Health has featured strongly in the Abbott Government’s first budget, but not as expected…
1. No PBS Pricing Reforms
The anticipated PBS pricing reforms were absent in last week’s budget despite the recommendations of the Commission of Audit for the introduction of a NZ inspired PHARMAC-style system. Although this is a welcome omission of the budget, the industry is not totally at ease on this front just yet. Finance Minister Mathias Cormann alluded to post-Budget PBS reforms however there is some hope that the significant savings derived by the Simplified Pricing Disclosure will make PBS reforms unnecessary.
2. New Co-Payments
The introduction of co-payments for GP, out-of-hospital pathology and diagnostic imaging services, as well as increased PBS co-payments, are all exceedingly unpopular outside of the pharmaceutical sector. Within it, feelings are mixed. Whilst the creation of a Medical Research Future Fund is very welcome, the Pharmaceutical Society of Australia and the Pharmacy Guild are both very concerned about the flow on affects of the new measures. Savings associated with co-payments usually result from declining utilisation as price sensitive patients fulfil fewer prescriptions. Unmanaged illnesses will impact on hospitals and emergency rooms in particular, whilst under utilisation will impact participants in the distribution chain.
3. $20bn injection into Medical Research
The Medical Research Future Fund is arguably the biggest health outcome of the Abbott Government’s first Budget with a massive investment of $20bn to establish the world’s largest medical research endowment fund. The medical research community has welcomed the commitment to establish the Fund but has voiced some hesitation over the funding mechanism. Around $5bn is expected to be contributed to the Fund by the introduction of co-payments for GP, out-of-hospital pathology and diagnostic imaging services, along with increased PBS co-payments. The funding mechanism has met with fierce political opposition as has the decision to cut funding to the CSIRO and the Australian Research Council.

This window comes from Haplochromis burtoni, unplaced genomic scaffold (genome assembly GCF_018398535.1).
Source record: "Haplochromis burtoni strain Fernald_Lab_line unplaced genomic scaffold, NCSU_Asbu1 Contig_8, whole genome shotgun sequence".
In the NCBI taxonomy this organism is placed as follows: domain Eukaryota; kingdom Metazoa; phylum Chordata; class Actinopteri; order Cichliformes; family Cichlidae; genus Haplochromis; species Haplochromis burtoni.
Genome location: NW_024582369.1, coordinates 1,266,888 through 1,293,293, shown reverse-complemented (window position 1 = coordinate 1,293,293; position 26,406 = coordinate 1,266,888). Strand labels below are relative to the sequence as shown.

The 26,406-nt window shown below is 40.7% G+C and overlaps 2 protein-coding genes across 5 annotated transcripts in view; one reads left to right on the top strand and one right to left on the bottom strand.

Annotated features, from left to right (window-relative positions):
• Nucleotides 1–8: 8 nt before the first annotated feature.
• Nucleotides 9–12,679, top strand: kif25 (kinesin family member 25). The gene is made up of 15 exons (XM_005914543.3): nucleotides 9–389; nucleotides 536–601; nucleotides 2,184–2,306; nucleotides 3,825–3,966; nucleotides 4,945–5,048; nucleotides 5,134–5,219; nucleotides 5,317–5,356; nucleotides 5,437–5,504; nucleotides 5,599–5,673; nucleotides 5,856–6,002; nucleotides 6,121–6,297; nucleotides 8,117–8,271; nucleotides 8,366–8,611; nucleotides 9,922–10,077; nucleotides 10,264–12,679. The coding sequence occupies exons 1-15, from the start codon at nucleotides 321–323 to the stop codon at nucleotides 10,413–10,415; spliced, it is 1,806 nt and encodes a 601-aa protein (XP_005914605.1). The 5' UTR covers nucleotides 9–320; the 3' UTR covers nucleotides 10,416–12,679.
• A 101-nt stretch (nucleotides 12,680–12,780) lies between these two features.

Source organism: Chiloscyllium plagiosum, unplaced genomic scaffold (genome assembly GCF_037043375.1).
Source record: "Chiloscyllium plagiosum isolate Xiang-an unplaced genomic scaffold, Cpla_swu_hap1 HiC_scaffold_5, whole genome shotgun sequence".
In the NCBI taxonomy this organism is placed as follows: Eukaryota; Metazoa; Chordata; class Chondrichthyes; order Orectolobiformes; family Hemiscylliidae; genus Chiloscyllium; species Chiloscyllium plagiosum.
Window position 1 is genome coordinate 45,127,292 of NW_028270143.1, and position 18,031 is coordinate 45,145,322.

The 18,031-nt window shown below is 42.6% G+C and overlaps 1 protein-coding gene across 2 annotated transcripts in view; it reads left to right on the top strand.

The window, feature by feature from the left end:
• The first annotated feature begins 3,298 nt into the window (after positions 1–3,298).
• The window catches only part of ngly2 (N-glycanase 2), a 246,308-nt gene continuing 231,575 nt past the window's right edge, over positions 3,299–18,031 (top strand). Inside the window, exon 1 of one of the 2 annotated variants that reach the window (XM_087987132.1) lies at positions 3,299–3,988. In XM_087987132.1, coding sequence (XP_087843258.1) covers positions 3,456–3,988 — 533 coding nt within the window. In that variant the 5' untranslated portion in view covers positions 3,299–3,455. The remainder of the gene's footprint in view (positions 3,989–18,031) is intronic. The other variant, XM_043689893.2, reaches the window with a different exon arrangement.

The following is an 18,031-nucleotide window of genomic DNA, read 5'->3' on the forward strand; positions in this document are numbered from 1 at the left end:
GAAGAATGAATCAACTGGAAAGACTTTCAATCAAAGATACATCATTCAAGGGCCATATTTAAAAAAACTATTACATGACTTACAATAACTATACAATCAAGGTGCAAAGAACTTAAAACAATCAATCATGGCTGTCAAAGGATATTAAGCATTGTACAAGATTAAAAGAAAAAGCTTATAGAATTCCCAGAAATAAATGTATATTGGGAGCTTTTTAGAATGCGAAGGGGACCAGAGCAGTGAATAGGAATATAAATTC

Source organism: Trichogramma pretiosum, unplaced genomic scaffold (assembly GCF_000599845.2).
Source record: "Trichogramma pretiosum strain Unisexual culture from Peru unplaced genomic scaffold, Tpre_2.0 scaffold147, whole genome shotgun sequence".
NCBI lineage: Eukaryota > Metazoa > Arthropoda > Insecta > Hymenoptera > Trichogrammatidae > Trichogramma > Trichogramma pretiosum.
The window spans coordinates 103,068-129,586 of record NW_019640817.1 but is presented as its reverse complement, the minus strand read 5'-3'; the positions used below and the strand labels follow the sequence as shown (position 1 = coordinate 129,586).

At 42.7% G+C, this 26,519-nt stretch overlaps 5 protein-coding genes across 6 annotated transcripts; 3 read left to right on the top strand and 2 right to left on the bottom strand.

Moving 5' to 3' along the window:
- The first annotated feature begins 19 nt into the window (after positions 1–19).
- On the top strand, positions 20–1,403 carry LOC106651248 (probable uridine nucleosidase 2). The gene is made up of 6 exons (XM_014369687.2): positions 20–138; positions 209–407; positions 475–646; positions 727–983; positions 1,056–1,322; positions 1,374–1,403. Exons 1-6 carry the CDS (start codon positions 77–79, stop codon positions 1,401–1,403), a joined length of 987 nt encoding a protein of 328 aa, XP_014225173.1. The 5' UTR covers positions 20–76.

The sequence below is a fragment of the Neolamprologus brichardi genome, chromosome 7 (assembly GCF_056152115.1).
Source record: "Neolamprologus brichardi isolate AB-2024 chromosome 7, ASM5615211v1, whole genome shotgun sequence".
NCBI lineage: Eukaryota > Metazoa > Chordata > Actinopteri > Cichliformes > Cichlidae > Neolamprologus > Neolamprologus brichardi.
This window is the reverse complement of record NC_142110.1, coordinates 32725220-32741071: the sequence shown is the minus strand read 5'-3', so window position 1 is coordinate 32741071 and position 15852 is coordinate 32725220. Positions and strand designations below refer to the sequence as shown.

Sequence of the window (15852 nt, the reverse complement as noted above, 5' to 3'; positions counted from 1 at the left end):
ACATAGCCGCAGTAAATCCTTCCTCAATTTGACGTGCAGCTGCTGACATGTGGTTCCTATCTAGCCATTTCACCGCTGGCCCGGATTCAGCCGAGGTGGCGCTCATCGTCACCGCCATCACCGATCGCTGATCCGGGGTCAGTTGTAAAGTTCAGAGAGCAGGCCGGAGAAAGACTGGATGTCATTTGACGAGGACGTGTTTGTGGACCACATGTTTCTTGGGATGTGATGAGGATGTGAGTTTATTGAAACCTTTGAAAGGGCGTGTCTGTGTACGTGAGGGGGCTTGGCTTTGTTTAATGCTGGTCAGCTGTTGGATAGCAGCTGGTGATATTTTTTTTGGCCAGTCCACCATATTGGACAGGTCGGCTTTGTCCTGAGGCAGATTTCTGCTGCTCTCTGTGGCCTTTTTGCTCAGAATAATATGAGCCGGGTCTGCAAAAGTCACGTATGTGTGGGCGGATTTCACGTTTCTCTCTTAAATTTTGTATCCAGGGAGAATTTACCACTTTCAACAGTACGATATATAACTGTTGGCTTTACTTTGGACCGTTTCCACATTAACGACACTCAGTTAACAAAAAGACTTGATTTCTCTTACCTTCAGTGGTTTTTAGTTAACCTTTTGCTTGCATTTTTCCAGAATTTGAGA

4. Commercialisation Australia and Innovation Investment Fund gone
Although the Medical Research Future Fund and the absence of further reforms to the PBS (at least for now) is a welcome relief to the biopharmaceutical industry sector, some other Budget decisions are of concern to the sector. The Government’s decision to save an estimated $845 million by axing Commercialisation Australia and the Innovation Investment Fund, as well as reducing the R&D Tax Incentive, is of concern particularly to SMEs and development-stage companies that access and relies on these funds. There is opportunity for the Medical Research Future Fund to not only support medical research, but also the development and commercialisation of arising discoveries that, if the Government allows it, would help counter this funding shortfall.
5. Access to Cancer Therapies
The Government’s decision not to address the issue of better access to cancer therapies in this year’s Budget has disappointed the Cancer Drugs Alliance (CDA). The CDA are pushing for a UK-style Cancer Drugs Fund to be established in Australia, which would operate outside of the PBS, to improve access to new cancer therapies. A substantial number of cancer drugs that have been approved internationally are not currently available on the PBS and the CDA are asking why. With increasing rates of cancer as well as the increasing costs of developing cancer therapies, all stakeholders will need to work together as a matter of priority to optimise timely and equitable access to new cancer medicines.